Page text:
Tuesday, August 10, 2010
Blogging the Booker 3: The Slap
(Slight change of plans here: having just finished Christos Tsiolkas's The Slap, I thought I'd review it now, while it's still fresh in my mind. Parrot & Olivier in America will come later in the week.)
The Slap is the first Christos Tsolkias novel I have read, and going into it I didn't know much of what to expect. I knew the basic outline (a group of friends are having a bbq, one father slaps someone else's son, reverberations ensue), but that was about it. From the back-cover blurb, I further learned that the book is also concerned with many of the Big Issues facing modern Australia. And, indeed, that's a significant theme of The Slap, in that our cast of characters come from a diverse range of ethnicities, classes & religions (interestingly, politics as it is most often understood - parliamentary party politics - is barely a theme at all, which is perhaps an accurate reflection of average Australians). In that sense, The Slap can be seen as a novel in the style of the modernists of the 19th century, in which people did discuss society and its problems.
The Slap is told from the perspective of eight people, all of whom were present at the bbq in question. The first is Hector, host of the party, and throughout the book we also hear from the slapper (as it were), the slappee's mother, and various other members of the party (six adults, two teenagers, none of the children). Each section is narrated from the person's POV, in omniscient third-person, meaning that we get to enter their minds and contrast their thoughts with their speech. The chapters are presented chronologically, meaning that we don't see the same events narrated from different people's points of view, but that each section pushes the story further along. (That said, we do get some flashbacks/character reflections, filling in some of the gaps.)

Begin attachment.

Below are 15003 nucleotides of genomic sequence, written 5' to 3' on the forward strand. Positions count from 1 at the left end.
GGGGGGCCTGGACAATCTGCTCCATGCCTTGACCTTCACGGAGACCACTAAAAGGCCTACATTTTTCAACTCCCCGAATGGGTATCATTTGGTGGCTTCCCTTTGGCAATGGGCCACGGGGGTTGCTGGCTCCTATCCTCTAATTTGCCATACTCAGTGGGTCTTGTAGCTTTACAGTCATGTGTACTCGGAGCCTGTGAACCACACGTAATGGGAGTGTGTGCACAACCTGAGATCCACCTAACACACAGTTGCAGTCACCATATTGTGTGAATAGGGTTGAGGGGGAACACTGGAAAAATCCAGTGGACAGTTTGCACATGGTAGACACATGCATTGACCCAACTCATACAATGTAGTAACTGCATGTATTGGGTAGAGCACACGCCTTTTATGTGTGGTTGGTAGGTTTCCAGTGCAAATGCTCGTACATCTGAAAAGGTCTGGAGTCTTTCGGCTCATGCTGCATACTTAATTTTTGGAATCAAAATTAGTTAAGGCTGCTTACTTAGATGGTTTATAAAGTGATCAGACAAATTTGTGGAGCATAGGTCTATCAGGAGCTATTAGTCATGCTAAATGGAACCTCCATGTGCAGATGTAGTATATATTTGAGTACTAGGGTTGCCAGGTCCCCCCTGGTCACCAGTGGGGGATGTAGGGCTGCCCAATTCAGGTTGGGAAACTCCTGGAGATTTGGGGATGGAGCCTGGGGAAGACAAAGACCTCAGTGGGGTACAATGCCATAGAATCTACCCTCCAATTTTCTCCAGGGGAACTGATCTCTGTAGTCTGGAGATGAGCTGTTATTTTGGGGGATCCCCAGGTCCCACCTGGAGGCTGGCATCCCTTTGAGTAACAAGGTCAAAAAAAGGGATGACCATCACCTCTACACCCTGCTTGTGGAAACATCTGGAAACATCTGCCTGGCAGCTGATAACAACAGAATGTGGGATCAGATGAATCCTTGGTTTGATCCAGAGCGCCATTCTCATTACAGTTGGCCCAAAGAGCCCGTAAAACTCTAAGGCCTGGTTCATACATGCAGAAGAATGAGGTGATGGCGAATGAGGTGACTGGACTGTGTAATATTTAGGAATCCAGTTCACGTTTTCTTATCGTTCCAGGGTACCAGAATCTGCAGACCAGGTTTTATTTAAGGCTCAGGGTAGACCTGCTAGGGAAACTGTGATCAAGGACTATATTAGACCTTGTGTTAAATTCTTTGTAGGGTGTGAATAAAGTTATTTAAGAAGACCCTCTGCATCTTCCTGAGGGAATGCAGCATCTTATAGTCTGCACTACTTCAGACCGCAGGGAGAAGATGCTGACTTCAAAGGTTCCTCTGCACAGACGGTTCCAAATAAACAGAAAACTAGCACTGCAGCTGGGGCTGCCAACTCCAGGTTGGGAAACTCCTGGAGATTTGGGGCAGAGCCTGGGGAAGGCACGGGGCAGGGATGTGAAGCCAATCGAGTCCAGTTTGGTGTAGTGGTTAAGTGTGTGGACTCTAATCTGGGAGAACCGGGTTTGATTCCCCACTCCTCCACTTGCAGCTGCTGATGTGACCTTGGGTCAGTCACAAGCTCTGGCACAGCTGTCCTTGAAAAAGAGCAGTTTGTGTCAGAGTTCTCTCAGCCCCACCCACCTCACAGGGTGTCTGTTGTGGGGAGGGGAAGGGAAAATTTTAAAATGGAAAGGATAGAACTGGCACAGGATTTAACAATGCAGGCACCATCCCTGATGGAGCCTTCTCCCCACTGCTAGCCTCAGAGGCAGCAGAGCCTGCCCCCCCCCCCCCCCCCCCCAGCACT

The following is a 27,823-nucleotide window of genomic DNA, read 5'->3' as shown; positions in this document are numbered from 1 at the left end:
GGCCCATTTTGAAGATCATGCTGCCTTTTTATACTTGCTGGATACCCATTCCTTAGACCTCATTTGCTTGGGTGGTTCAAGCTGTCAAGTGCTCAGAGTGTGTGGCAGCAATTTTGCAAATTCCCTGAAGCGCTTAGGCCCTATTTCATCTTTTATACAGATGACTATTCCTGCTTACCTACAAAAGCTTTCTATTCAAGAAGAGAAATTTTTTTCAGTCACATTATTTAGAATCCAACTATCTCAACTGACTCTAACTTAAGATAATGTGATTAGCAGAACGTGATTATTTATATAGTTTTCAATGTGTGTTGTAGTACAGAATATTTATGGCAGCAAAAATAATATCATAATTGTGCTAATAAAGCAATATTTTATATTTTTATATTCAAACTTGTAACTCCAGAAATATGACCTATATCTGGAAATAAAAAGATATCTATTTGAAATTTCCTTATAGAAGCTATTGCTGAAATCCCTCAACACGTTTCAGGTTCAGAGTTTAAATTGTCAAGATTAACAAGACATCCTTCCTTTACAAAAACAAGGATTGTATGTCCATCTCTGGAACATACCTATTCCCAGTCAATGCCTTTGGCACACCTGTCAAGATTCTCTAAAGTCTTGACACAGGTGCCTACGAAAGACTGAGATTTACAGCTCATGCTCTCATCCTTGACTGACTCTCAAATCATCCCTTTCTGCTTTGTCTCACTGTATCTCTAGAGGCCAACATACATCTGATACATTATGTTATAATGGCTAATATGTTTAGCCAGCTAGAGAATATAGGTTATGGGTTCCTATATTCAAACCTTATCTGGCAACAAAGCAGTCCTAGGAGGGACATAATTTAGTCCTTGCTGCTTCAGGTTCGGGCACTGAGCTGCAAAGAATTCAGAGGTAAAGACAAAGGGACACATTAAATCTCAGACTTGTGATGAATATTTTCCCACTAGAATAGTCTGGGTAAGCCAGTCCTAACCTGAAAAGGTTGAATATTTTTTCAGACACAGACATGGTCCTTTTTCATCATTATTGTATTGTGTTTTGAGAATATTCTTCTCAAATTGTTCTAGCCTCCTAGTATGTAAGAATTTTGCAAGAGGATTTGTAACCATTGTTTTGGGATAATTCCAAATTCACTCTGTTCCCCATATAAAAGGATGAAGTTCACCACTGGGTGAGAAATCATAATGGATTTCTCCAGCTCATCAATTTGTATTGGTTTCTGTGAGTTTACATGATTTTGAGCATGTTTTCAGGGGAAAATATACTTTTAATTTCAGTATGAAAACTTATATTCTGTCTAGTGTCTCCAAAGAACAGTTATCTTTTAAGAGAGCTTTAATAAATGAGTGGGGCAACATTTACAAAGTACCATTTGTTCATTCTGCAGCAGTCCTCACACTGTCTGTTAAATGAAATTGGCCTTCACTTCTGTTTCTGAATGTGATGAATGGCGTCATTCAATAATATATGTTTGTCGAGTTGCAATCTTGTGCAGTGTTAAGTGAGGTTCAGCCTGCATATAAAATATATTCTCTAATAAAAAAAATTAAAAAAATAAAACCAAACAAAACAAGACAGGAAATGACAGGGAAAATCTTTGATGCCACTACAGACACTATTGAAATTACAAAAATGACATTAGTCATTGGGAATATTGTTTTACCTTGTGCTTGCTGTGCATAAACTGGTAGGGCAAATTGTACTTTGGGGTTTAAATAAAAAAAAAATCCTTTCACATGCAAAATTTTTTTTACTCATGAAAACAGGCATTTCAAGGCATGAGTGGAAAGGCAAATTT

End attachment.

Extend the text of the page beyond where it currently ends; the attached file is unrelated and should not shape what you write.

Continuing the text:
One thing that becomes clear fairly quickly is that those who have problems with books in which the characters are unlikeable will probably not find much here to grasp on to. Not many of the characters are completely unsympathetic, but there's also a fair bit of ugliness here. Most of the characters in relationships are unfaithful at some point (in desires if not in actual deed), most of the men are aggressive and/or violent towards the women and regular drunkeness/drug use is pretty much a given for everyone. These are all outworkings of inner turmoil, so happy characters are pretty few & far between in The Slap's world.
Despite the big themes and unflattering version of modern Australia Tsiolkas presents, it is to his credit that he gets most of the dialogue pretty right - it never sounds forced or wooden, and despite The Slap's length (nearly 500 pages), it is actually a pretty quick read. It may not make you feel particularly happy, but there is something captivating about the world Tsiolkas presents. I do have some slight quibbles - first, that I never quite got over the thought that the cast of characters was just a bit too contrived. I realise that it was a fairly big bbq that Hector and Aisha were throwing, and that their different backgrounds (him Greek, her Indian) would naturally increase the diversity of their social circle. But, still, it did seem a little as if any ethnic/religious group that's present in any numbers in Melbourne had a representative at the party. And while most of the chapters worked well, there was one that I thought a little too tangential to the main story. Broadening of scope is fine, but for most of the chapter I wondered why we were all of a sudden reading about a minor character's interactions with an entirely separate set of characters.
Overall, I suspect The Slap is probably too much of a state-of-modern-Australia novel to win the Booker Prize. Tsiolkas's prose is clear & unfussy, but certainly not beautiful (as I already noted, he has a fine talent for dialogue - poorly-rendered speech would've sunk this book). I enjoyed it (for a given value of 'enjoyed'), but I'd be surprised if it made its way onto the shortlist, let alone became the winner.
Next: Peter Carey's Parrot & Olivier in America.